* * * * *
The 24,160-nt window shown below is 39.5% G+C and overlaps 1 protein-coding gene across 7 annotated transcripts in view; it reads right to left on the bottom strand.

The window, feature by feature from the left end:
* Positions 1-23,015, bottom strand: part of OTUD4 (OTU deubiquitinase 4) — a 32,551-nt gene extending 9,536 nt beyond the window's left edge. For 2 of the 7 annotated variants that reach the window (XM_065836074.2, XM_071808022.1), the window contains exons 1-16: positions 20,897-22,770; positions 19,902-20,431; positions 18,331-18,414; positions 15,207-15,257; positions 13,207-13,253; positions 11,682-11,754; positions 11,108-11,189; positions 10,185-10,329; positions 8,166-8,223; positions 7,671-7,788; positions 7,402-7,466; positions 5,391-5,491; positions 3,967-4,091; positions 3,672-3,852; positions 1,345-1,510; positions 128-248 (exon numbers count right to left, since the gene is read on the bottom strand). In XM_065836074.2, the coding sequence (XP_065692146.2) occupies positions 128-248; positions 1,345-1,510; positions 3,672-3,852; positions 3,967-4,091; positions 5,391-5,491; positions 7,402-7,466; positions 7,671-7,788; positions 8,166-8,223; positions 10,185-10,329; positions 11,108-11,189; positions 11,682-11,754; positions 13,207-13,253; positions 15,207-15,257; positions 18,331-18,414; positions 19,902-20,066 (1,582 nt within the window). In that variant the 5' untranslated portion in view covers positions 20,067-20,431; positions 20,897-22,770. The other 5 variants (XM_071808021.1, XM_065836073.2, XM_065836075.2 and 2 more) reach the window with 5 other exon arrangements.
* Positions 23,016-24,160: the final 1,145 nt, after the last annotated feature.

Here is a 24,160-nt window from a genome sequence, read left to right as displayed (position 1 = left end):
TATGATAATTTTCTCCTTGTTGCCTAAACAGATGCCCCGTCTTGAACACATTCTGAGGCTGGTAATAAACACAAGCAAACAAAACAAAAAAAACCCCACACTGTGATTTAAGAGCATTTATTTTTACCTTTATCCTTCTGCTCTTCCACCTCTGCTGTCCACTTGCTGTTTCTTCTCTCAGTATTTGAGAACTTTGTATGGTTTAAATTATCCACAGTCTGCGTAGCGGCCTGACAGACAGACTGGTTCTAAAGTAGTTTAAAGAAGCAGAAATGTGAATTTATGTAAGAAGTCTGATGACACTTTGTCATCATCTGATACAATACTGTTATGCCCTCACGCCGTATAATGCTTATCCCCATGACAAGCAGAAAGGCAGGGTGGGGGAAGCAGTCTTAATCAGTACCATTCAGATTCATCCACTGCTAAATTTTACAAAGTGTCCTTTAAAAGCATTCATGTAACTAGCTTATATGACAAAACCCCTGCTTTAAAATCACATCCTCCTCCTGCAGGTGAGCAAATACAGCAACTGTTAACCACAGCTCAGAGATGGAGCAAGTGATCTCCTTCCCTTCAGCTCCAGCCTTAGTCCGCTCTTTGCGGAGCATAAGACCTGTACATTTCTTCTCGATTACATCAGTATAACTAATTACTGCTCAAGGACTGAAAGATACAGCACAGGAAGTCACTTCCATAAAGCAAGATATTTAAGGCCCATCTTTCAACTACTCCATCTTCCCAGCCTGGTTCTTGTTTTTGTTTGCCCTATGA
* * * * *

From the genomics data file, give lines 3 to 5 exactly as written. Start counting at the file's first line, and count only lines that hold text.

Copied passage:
* Positions 1-23,015, bottom strand: part of OTUD4 (OTU deubiquitinase 4) — a 32,551-nt gene extending 9,536 nt beyond the window's left edge. For 2 of the 7 annotated variants that reach the window (XM_065836074.2, XM_071808022.1), the window contains exons 1-16: positions 20,897-22,770; positions 19,902-20,431; positions 18,331-18,414; positions 15,207-15,257; positions 13,207-13,253; positions 11,682-11,754; positions 11,108-11,189; positions 10,185-10,329; positions 8,166-8,223; positions 7,671-7,788; positions 7,402-7,466; positions 5,391-5,491; positions 3,967-4,091; positions 3,672-3,852; positions 1,345-1,510; positions 128-248 (exon numbers count right to left, since the gene is read on the bottom strand). In XM_065836074.2, the coding sequence (XP_065692146.2) occupies positions 128-248; positions 1,345-1,510; positions 3,672-3,852; positions 3,967-4,091; positions 5,391-5,491; positions 7,402-7,466; positions 7,671-7,788; positions 8,166-8,223; positions 10,185-10,329; positions 11,108-11,189; positions 11,682-11,754; positions 13,207-13,253; positions 15,207-15,257; positions 18,331-18,414; positions 19,902-20,066 (1,582 nt within the window). In that variant the 5' untranslated portion in view covers positions 20,067-20,431; positions 20,897-22,770. The other 5 variants (XM_071808021.1, XM_065836073.2, XM_065836075.2 and 2 more) reach the window with 5 other exon arrangements.
* Positions 23,016-24,160: the final 1,145 nt, after the last annotated feature.

Here is a 24,160-nt window from a genome sequence, read left to right as displayed (position 1 = left end):